Testing the Effect of Hybrid Lecture Delivery on Learning Outcomes
AbstractThe consensus of studies of undergraduate principles of economics is that the online format is inferior to the traditional lecture format. This study contributes to the literature by employing a research design that appropriately handles sample selection bias and by using a fixed effects model to correct for bias from unobservable variables. The results are that the effect of the online format on learning outcomes is not significantly different from that of the traditional format. JEL Classification: A2, A22 Key words: educational economics, online instruction
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Bibliographic InfoPaper provided by University of Connecticut, Department of Economics in its series Working papers with number 2012-36.
Length: 15 pages
Date of creation: Nov 2012
Date of revision:
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Find related papers by JEL classification:
- A2 - General Economics and Teaching - - Economic Education and Teaching of Economics
- A22 - General Economics and Teaching - - Economic Education and Teaching of Economics - - - Undergraduate
This paper has been announced in the following NEP Reports:
- NEP-ALL-2012-11-17 (All new papers)
Please report citation or reference errors to , or , if you are the registered author of the cited work, log in to your RePEc Author Service profile, click on "citations" and make appropriate adjustments.:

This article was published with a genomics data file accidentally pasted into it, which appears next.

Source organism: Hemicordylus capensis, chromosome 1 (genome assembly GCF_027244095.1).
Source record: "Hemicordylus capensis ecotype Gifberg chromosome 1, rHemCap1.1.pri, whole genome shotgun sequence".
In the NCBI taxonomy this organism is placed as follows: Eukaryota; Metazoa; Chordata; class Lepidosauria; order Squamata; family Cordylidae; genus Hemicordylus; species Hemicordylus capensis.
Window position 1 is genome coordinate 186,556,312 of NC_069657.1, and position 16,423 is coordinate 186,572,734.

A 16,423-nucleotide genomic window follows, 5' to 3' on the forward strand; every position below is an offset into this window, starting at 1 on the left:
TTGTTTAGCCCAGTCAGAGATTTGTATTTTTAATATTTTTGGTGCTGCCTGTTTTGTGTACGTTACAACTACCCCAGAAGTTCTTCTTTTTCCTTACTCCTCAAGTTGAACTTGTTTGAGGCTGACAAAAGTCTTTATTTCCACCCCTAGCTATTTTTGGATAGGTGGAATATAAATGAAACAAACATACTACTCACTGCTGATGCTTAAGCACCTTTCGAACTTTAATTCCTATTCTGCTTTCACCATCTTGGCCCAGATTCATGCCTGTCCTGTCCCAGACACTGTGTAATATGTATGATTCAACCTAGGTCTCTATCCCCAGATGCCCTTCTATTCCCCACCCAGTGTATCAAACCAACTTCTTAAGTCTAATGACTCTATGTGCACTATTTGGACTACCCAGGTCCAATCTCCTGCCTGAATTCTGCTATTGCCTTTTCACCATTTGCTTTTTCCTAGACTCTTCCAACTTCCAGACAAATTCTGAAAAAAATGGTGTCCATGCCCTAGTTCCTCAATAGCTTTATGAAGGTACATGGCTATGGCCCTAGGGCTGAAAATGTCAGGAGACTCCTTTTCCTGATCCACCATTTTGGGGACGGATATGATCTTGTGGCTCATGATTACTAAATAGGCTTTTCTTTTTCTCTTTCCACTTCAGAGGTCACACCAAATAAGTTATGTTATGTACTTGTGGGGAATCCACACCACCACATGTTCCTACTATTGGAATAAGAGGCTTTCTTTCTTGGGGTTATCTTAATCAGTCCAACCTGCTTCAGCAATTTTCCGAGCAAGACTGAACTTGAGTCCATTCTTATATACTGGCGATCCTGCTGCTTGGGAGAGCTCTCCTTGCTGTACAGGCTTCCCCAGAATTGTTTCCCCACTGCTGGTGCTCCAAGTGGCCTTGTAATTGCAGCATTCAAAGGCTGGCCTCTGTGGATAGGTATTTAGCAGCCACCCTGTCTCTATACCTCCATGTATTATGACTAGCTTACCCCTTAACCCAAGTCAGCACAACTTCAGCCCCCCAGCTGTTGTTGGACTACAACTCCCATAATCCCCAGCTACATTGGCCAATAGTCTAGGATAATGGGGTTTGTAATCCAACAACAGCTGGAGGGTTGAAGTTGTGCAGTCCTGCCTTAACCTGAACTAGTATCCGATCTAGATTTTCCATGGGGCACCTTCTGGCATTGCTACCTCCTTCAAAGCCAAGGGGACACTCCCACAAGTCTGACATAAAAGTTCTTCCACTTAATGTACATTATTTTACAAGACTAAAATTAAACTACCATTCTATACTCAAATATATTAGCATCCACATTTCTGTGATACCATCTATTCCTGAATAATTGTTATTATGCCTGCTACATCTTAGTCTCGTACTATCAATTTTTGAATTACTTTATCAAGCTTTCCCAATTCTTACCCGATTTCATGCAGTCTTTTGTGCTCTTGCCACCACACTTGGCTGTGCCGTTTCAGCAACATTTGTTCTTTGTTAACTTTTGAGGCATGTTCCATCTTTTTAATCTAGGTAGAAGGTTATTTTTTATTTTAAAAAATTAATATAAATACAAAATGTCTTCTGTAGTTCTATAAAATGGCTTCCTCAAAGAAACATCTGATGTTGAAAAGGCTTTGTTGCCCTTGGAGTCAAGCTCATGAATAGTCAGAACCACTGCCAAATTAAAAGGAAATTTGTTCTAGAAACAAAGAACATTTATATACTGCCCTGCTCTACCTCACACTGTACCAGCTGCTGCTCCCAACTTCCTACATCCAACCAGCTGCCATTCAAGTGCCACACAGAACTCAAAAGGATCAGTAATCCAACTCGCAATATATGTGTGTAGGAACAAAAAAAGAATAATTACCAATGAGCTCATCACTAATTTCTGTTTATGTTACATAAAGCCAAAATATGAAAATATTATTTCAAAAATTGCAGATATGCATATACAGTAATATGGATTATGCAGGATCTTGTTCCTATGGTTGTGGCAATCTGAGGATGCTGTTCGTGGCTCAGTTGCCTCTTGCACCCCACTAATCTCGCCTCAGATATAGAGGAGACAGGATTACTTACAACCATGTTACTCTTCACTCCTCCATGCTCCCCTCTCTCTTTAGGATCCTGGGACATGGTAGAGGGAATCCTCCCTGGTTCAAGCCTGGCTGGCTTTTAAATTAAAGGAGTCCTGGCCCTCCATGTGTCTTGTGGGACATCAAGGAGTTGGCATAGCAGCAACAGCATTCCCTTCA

- Daniel R. Marburger, 2001. "Absenteeism and Undergraduate Exam Performance," The Journal of Economic Education, Taylor & Francis Journals, vol. 32(2), pages 99-109, January.
- Coates, Dennis & Humphreys, Brad R. & Kane, John & Vachris, Michelle A., 2004. ""No significant distance" between face-to-face and online instruction: evidence from principles of economics," Economics of Education Review, Elsevier, vol. 23(5), pages 533-546, October.
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- Daniel R. Marburger, 2006. "Does Mandatory Attendance Improve Student Performance?," The Journal of Economic Education, Taylor & Francis Journals, vol. 37(2), pages 148-155, April.
- Chiara Gratton-Lavoie & Denise Stanley, 2009. "Teaching and Learning Principles of Microeconomics Online: An Empirical Assessment," The Journal of Economic Education, Taylor & Francis Journals, vol. 40(1), pages 3-25, January.
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